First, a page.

petition, and a movement was born. Their website features a timeline of R Kelly’s allegations and a FAQ
section that addresses the reasons that we should put a stop to his music.
This is a man who dubbed himself the “Pied Piper of R&B,” in reference to the folk story described
above. This is a man who married a 15 year old girl (who knew how old she was if and when they started
having a sexual relationship). This is a man who was caught on tape assaulting a 14 year old. What more
did we need to know for us to recognize R Kelly’s abusive and predatory behaviours?!
Despite the mountains of stories, allegations, and evidence that we have seen about his behaviours,
there are still people lining up to buy tickets to his shows and fund his predatory lifestyle. Since the
docuseries, people have still jumped to his defense, fans even shouting “take me hostage” at a sold out
club appearance in January. Many people have blamed the victims, labeling them as a bunch of “fast”
girls who were asking for it. Celebrities and listeners alike have taken the stance that R Kelly is not alone
in his behaviours, so it is unfair that he become a target for the anti-sexual violence movement.
Defenses like this are unacceptable. The implication is that rather than to be outraged about the
prevalence of sexual violence in the music industry and in society altogether, and rather than hold
people accountable for their actions, we should throw our hands up and call it quits because there are
just so many perpetrators. These comments of support condone sexual violence and silence victims.
Much of the reluctance to denounce R Kelly comes from the fact that he made hit after hit. You probably
played “Step in the Name of Love” at your family cookout. You sang “World’s Greatest” in your
elementary school chorus. You jammed to the “Ignition” remix in your car. It feels too hard to give up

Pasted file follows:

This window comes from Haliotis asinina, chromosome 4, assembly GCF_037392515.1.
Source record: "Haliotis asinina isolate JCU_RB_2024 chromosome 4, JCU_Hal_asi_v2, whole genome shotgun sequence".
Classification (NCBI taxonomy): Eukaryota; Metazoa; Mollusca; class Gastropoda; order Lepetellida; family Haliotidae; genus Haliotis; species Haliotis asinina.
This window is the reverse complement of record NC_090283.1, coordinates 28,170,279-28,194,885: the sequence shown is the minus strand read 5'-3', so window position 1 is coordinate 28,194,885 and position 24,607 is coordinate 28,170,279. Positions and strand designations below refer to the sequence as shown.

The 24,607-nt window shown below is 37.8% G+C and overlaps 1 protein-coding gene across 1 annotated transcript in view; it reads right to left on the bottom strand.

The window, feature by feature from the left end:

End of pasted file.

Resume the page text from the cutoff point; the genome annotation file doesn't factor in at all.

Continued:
listening to music that has been so great to us, even when the musician has undoubtedly been so awful
to us. So we dismiss all that we know about R Kelly so we can continue to guiltlessly listen to his music.
But the time for this to stop is long overdue. We need to call a spade a spade. R Kelly is not just a great
musician. R Kelly is a powerful figure with a decades long history of abusive and pedophilic behaviours.
We should never be reluctant to acknowledge violence just because the perpetrator is famous or
talented. There are countless victims who have to struggle with the reality of their experiences with him,
who are reminded of the trauma he inflicted upon them with every lyric we sing. I’m not saying that you
have to burn all his CDs, but something must be done to make it clear that we do not silently condone
his egregious behaviours. By ignoring his actions with nary a word of criticism, we suggest to him and
others like him that sexual violence and domestic abuse are ok. To make it clear: sexual violence and
domestic abuse are never ok and should never be tolerated, accepted, or implicitly condoned.
The Katie Brown Educational Program teaches participants about what consent, respect, and equality
look like in a relationship, in contrast to sexual violence, coercion, and power manipulation. As part of
our definition of consent, all partners must be of legal consenting age and must be equals (meaning that
one party should not be intimidated by another party’s status, influence, or power). Everyone deserves
to have agency over their own body, and to be in relationships that are free of violence. A